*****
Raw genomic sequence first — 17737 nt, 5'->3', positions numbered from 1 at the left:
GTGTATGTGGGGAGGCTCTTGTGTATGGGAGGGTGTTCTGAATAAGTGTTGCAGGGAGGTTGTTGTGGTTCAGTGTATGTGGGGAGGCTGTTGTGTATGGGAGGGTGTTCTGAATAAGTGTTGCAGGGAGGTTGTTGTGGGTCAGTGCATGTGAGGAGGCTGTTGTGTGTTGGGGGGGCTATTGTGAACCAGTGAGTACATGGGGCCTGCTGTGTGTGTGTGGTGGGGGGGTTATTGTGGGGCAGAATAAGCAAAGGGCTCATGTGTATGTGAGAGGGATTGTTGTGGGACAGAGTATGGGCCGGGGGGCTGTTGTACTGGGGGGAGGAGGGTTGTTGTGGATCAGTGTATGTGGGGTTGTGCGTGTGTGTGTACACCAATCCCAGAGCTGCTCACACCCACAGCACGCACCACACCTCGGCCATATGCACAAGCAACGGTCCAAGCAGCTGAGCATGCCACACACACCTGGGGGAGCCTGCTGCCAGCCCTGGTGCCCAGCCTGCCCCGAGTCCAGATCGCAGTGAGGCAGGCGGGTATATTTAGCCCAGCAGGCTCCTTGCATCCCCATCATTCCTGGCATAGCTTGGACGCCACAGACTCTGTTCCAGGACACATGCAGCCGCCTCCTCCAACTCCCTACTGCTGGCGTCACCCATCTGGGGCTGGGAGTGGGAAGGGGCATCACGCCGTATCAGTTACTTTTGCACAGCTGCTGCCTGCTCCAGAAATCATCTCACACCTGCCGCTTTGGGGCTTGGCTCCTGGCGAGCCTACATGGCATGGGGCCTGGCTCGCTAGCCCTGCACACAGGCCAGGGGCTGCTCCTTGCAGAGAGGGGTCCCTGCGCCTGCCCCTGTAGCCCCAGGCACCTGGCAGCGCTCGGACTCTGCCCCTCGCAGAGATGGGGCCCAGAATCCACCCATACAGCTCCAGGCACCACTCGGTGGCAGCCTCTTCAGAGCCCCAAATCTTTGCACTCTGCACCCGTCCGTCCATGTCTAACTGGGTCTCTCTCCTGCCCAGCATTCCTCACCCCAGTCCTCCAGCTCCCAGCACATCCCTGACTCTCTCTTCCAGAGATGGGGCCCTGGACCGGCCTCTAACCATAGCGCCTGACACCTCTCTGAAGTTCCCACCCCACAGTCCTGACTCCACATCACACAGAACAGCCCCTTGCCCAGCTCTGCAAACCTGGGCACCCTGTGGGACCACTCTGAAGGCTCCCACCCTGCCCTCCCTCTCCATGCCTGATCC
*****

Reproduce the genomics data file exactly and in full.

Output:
Raw genomic sequence first — 17737 nt, 5'->3', positions numbered from 1 at the left:
GTGTATGTGGGGAGGCTCTTGTGTATGGGAGGGTGTTCTGAATAAGTGTTGCAGGGAGGTTGTTGTGGTTCAGTGTATGTGGGGAGGCTGTTGTGTATGGGAGGGTGTTCTGAATAAGTGTTGCAGGGAGGTTGTTGTGGGTCAGTGCATGTGAGGAGGCTGTTGTGTGTTGGGGGGGCTATTGTGAACCAGTGAGTACATGGGGCCTGCTGTGTGTGTGTGGTGGGGGGGTTATTGTGGGGCAGAATAAGCAAAGGGCTCATGTGTATGTGAGAGGGATTGTTGTGGGACAGAGTATGGGCCGGGGGGCTGTTGTACTGGGGGGAGGAGGGTTGTTGTGGATCAGTGTATGTGGGGTTGTGCGTGTGTGTGTACACCAATCCCAGAGCTGCTCACACCCACAGCACGCACCACACCTCGGCCATATGCACAAGCAACGGTCCAAGCAGCTGAGCATGCCACACACACCTGGGGGAGCCTGCTGCCAGCCCTGGTGCCCAGCCTGCCCCGAGTCCAGATCGCAGTGAGGCAGGCGGGTATATTTAGCCCAGCAGGCTCCTTGCATCCCCATCATTCCTGGCATAGCTTGGACGCCACAGACTCTGTTCCAGGACACATGCAGCCGCCTCCTCCAACTCCCTACTGCTGGCGTCACCCATCTGGGGCTGGGAGTGGGAAGGGGCATCACGCCGTATCAGTTACTTTTGCACAGCTGCTGCCTGCTCCAGAAATCATCTCACACCTGCCGCTTTGGGGCTTGGCTCCTGGCGAGCCTACATGGCATGGGGCCTGGCTCGCTAGCCCTGCACACAGGCCAGGGGCTGCTCCTTGCAGAGAGGGGTCCCTGCGCCTGCCCCTGTAGCCCCAGGCACCTGGCAGCGCTCGGACTCTGCCCCTCGCAGAGATGGGGCCCAGAATCCACCCATACAGCTCCAGGCACCACTCGGTGGCAGCCTCTTCAGAGCCCCAAATCTTTGCACTCTGCACCCGTCCGTCCATGTCTAACTGGGTCTCTCTCCTGCCCAGCATTCCTCACCCCAGTCCTCCAGCTCCCAGCACATCCCTGACTCTCTCTTCCAGAGATGGGGCCCTGGACCGGCCTCTAACCATAGCGCCTGACACCTCTCTGAAGTTCCCACCCCACAGTCCTGACTCCACATCACACAGAACAGCCCCTTGCCCAGCTCTGCAAACCTGGGCACCCTGTGGGACCACTCTGAAGGCTCCCACCCTGCCCTCCCTCTCCATGCCTGATCC